The satellite pictures above show lots of dry air over the nation...(black and brown).......but notice the comma shaped pattern along the East.
This low will play games with mid-Atlantic and New England for rest of week. The cut off line between rain and lots of rain and no rain will be sharp. Vermont/ New Hampshire/Maine may not see a drop...while
Boston and Hartford get drizzle...and Long Island down to Delaware
get flooded out.
This chart shows total rainfall by Friday morning. 1-2" from southern New England to Mid Atlantic. Personally....think it's overdone in the
north...and expect the heaviest rain from NJ on south.
This 4 panel chart may be hard to see......but it's The Canadian....who
bombs the mid Atlantic and Southern New England with rain. It usually is overdone...but it has been insisting on this all week....so perhaps it could be right.....but I still have my doubts. More tomorrow. Later.
Cold front off the east coast was responsible for severe weather in
The Northeast yesterday. High pressure builds east but see that low over Coastal Georgia...it could bring clouds, cool, damp weather back to Mid Atlantic & Northeast late week. Cold front over Montana will hopefully bring a return to nice weather for holiday weekend.
Hurricane Center giving disturbance off Africian coast a 40-50% chance of growing into Storm Lorenzo over next few days. Aside from that...Atlantic is amazingly (scary) quiet. Later.
Can you find the cold front ? It stretches from Detroit to Atlanta. The bright orange in the Fla. panhandle is what is left of Karen. You would think with all that sunny weather in the Nation that everyone will have another nice week of weather....not quite. Squeeze play for Northeast and MidAtlantic. High in Eastern Canada...front off Carolinas...sets up onshore flow. Cut off line for clouds..rain and drizzle could be
Vermont/N.Hampshire by mid and late week....then it may push south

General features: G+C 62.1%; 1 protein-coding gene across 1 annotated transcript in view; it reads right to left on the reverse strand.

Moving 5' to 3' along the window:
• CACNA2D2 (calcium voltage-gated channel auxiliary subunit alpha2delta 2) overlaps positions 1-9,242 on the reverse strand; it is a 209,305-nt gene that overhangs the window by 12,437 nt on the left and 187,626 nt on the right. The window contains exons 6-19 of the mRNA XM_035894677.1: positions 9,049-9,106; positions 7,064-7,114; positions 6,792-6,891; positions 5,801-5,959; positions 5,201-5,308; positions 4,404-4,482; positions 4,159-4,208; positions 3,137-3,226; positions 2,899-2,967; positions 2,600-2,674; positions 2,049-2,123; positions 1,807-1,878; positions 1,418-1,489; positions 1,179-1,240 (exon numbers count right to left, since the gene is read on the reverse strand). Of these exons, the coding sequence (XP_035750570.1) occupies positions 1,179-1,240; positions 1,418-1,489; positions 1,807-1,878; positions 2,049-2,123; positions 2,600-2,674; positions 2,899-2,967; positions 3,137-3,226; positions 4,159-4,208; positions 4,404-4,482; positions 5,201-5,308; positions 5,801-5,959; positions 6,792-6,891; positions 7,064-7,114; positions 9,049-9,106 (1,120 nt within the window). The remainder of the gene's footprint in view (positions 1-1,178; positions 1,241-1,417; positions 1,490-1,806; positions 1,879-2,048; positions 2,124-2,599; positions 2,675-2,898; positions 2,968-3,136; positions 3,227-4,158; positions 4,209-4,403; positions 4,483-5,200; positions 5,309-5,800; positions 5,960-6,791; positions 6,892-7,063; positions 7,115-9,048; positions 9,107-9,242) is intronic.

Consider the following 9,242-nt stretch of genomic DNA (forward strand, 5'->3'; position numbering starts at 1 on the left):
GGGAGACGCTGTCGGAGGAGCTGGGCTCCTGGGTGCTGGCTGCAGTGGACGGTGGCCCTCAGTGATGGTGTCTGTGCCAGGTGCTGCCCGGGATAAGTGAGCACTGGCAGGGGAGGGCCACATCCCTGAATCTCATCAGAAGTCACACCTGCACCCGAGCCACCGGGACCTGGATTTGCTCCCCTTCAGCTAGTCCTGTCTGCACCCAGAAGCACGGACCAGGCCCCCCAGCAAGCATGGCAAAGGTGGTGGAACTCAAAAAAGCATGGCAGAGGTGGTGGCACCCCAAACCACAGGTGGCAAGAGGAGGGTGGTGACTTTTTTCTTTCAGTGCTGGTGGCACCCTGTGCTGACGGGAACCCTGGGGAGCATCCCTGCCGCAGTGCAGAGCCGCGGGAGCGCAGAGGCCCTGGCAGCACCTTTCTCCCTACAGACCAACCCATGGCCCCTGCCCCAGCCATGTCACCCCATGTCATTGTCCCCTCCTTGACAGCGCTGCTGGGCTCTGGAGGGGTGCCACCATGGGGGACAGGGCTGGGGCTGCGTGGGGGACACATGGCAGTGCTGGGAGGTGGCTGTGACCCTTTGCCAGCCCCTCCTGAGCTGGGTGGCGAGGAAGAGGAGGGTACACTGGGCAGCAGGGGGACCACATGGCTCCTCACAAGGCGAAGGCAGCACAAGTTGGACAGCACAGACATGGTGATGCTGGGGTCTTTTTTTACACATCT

for weekend...but how far ?
top panel: Upper air... notice High over Eastern Canada and right below it...Low. Bottom panel....same set up. It could mean grey and wet from Long Island South...or Delaware south....hard to say. Next system working across Plains will weaken with time.
Watch these areas off Africa. Either one of these could become the next tropical storm...if so....it would be named Lorenzo. Later.
The cold front that sheared apart Karen didn't just get rid of her, it absorbed her energy and moisture. Although Karen is now labeled as a tropical depression and is unorganized she still has plenty of moisture to feed the cold front. You can see on the surface map below the front and what's left of Karen.
Remember how winds move along the front edge of a cold front: towards the low. This means that there's southerly winds drawing up all the moisture inland, and because the cold front has a very large gradient, those winds are very strong.
What does this mean? Well take a look at the models below.
These are 12 hour increments starting from today at 2PM EST. You can see just how much moisture the front is drawing in. Add that onto the moisture the atmosphere already had in it, and the front raising that moisture into the upper atmosphere condensing it into heavy rain, and you can see why many areas will have a large amount of rain and strong thunderstorms as it sweeps through, and why we'll have a 1-2 inches of rain in the metro area from Monday afternoon into Tuesday morning, more in areas of thunderstorms.
Good news though? After that it's sunshine into the weekend. Stay dry until then.
It has been a really dry start to the season for the Northeast with sunny day after sunny day with a few clouds and more sunny days. Temperatures have touched 80 again in the past couple of days in the NY Metro area.
There are a few noticeable features in this afternoon's US visible satellite imagery...
1) Tropical Storm Karen down in the Gulf of Mexico. It's movement has been quite erratic but its future path will be influenced by our #2 feature
2) The Low Pressure system centered in the North-Central US. This storm has brought so much snow and blizzard-like conditions that you can make out most of Wyoming on this map covered in snow. Below is a closeup of the North Central for better view of the snow. It will be much easier to see the snow on the ground in areas such as South Dakota & North Dakota tomorrow when skies are expected to be clear.
Our 3rd feature is a subset of the 2nd feature... The warm/stationary front pushing east across the Great Lakes. This will continue to spawn sporadic showers and thunderstorms in the region in wake of the more consistent rainfall expected Monday into Tuesday for the eastern US.
The exact path of this system has been very inconsistent from model to model so it is still quite uncertain the path this system will exit the region late Tuesday and if some areas closer to the ocean cease seeing rain by Tuesday afternoon or Tuesday overnight. A few days ago, Karen appeared as if it would beat the upper low into the east and bring an even higher rainfall to the eastern seaboard. Its current path has it riding the south end of the cold front across Florida before stalling off the Carolina coastline and weakening even more...
We will be closely monitoring all of this as it unfolds over the next 48 hours into Monday.